In June 2012, on the verge of the carbon price coming into effect, the Labor government handed HRL Limited a $50 million dollar bribe to not close one of the most carbon pollution-intensive power stations in the developed world, along with its associated coal briquette plant, for at least two years.
Well, sure enough, with this agreement just expiring HRL has announced that the well past its used-by date 170MW Energy Brix power plant and associated coal briquette plant in Morwell will be laying off 70 of its workers and ceasing operations next month – although the company paints the closure as temporary.
According to a statement from the company, it is undertaking a feasibility study to “repower” the briquette factory with a “new steam supply”. If the results of the study are favourable then it would lead to restablishment of the briquette operation servicing new product markets as well as current customers.
However, for some reason, a spokeswoman for the company was unable to provide Climate Spectator with any detail whatsoever on what form the repowering and new steam supply might take. When asked specially about the fate of the power station and whether ‘repowering’ could involve refurbishing the existing power station, she said she wasn’t at liberty to say.
Some members of the environmental movement have suggested to Climate Spectator that that this claim of ‘temporary’ closure may be part of a ploy by the company to defer the costs of environmental remediation that are required if the plant is permanently closed. Exxon, for example, played precisely this trick of pretending its Port Stanvac oil refinery in South Australia was “mothballed” rather than closed and managed to delay site clean-up for several years.
If the power plant and briquette factory really do continue operation it would be an incredible tale of how to drag out the life of an asset which is the very definition of an anachronism. The beginnings of the plant go way back to 1949 and power production commenced in 1956. It was a time before the discovery of large deposits of gas in the Bass Strait (indeed next to it was a facility to convert coal into town gas for use in Melbourne). Its briquette factory allowed for the conversion of brown coal into a source of energy that could be readily transported and also provided a more easily burned fuel for the start-up of the subsequent larger brown coal power plants built in the Latrobe Valley.
Figure: The Morwell Energy Brix power plant and briquette plant
The reality is that the company has actually been incrementally closing down sections of its power plant for some time now. Back in 2011, the Australian Energy Market Operator listed it as a 164MW facility, then it was downgraded to 104MW in 2012 and further downgraded to 75MW in December that year. Then in May this year it was downgraded to 65MW, due to the Morwell mine fire. According to the company, the depressed demand for electricity meant the power plant was only operating at a level sufficient to supply the steam needs of the briquette factory.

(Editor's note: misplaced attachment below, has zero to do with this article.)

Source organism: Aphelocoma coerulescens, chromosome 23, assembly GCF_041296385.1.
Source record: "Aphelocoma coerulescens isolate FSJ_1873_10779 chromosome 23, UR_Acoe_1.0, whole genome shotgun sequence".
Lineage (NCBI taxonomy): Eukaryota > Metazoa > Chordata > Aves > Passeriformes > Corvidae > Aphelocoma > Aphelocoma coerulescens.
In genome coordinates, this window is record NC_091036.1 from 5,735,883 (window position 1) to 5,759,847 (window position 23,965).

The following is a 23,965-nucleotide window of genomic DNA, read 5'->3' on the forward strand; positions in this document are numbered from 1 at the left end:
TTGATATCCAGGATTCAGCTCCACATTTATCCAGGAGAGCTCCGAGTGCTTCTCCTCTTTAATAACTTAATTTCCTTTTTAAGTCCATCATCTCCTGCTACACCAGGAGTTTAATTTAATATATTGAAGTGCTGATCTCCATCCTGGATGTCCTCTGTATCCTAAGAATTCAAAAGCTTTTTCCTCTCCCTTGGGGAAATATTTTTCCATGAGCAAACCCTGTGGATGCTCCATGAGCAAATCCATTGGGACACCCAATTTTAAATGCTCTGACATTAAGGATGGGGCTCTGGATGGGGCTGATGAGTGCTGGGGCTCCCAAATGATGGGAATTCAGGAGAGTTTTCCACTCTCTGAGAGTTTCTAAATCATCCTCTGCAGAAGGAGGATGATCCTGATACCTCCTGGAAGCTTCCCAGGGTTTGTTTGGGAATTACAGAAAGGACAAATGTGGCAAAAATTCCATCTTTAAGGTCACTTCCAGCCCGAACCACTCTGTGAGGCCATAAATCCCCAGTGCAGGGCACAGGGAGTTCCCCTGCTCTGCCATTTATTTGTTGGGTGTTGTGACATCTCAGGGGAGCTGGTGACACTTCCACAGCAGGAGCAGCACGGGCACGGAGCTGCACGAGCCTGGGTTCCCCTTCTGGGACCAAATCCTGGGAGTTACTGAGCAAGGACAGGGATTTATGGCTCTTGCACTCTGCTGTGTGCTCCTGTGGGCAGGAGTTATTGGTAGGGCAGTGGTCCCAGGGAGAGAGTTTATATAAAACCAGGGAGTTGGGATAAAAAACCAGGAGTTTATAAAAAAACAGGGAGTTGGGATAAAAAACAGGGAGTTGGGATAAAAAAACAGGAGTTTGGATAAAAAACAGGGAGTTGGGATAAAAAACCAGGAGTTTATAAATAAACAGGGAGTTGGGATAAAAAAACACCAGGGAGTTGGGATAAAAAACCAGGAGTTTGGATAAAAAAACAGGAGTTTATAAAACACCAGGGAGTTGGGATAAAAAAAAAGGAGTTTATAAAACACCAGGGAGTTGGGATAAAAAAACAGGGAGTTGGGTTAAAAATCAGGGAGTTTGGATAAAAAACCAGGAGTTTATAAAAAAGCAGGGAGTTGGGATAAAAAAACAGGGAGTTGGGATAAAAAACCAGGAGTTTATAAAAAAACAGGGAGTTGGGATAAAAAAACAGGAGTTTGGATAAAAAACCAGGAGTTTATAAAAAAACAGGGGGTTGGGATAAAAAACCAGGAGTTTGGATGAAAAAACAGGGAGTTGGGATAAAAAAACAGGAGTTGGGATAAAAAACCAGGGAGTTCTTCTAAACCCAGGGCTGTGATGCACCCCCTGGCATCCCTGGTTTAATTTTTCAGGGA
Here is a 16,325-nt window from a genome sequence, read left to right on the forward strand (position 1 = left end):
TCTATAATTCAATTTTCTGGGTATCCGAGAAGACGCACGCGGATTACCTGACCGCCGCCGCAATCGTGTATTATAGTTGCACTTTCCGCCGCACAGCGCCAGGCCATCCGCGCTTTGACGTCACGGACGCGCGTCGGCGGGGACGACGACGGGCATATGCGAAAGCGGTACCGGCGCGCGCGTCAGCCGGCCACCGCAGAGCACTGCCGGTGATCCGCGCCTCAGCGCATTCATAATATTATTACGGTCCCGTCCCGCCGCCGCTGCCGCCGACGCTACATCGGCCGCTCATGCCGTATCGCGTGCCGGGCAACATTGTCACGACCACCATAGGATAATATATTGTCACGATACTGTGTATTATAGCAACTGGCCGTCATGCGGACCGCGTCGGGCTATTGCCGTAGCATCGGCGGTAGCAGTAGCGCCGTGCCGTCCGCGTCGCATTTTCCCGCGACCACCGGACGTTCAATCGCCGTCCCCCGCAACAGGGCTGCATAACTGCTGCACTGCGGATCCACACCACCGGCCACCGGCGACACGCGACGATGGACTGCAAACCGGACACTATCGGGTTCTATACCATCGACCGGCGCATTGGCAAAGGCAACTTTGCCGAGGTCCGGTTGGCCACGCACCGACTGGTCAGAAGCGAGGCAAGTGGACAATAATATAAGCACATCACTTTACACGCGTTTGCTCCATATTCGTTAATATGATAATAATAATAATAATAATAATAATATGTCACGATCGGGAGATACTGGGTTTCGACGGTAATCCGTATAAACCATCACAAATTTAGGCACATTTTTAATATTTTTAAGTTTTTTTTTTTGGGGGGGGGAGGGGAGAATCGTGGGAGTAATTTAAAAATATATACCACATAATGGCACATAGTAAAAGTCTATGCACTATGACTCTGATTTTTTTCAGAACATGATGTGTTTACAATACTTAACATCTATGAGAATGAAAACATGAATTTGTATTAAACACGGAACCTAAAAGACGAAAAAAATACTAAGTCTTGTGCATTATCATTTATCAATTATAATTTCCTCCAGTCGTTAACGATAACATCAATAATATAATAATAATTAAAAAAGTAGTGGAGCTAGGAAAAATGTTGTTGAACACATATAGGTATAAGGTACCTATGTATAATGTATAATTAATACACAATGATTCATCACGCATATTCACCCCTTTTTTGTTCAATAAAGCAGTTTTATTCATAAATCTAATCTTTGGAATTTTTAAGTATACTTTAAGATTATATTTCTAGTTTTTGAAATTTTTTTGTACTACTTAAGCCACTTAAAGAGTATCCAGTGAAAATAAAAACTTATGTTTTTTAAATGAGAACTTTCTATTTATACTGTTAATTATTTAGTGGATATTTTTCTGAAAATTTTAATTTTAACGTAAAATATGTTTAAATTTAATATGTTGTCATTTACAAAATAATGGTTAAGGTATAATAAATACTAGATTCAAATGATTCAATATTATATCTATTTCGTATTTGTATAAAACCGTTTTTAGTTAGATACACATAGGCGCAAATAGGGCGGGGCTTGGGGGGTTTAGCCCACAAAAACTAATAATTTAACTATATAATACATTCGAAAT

As was always intended, three of the biggest customers for the briquette plant have switched to new fuel sources. Given the loss of much of its customer base, the incredible age of the facility and the carbon pollution-intensive nature of the operation and its briquette product, you really have to wonder whether its revival is a good idea.
There is a view among some experienced players in the electricity sector that the whole operation would have been closed some time ago were it not for the prospect of a large free permit cash bonanza from the possible introduction of a carbon price (mischievously referred to as “compensation”). In the end, the owners would be glad they didn’t shut it because they managed to squeeze tens of millions of dollars out of the government for an operation that was already on its last legs.
The fact that the carbon price has been freshly repealed and they’ve still gone ahead with closure (I’ll believe its temporary when they restart the operation) just goes to show how badly duped a range of government officials were by the demands by coal generators for “compensation” and payments to ensure “energy security” as part of introduction of the carbon price.
Looking forward, since carbon pricing became official government policy in 2007, more than 20,000 MW of fossil fuel power generating capacity has been acquired or built – this is almost the entirety of power generating capacity owned by the private sector in this country.
Let’s hope government officials have now learnt to never again fall for ridiculous threats by power companies that they deserve compensation for moves to regulate a pollutant which we’ve known for several decades represents a serious threat to human welfare.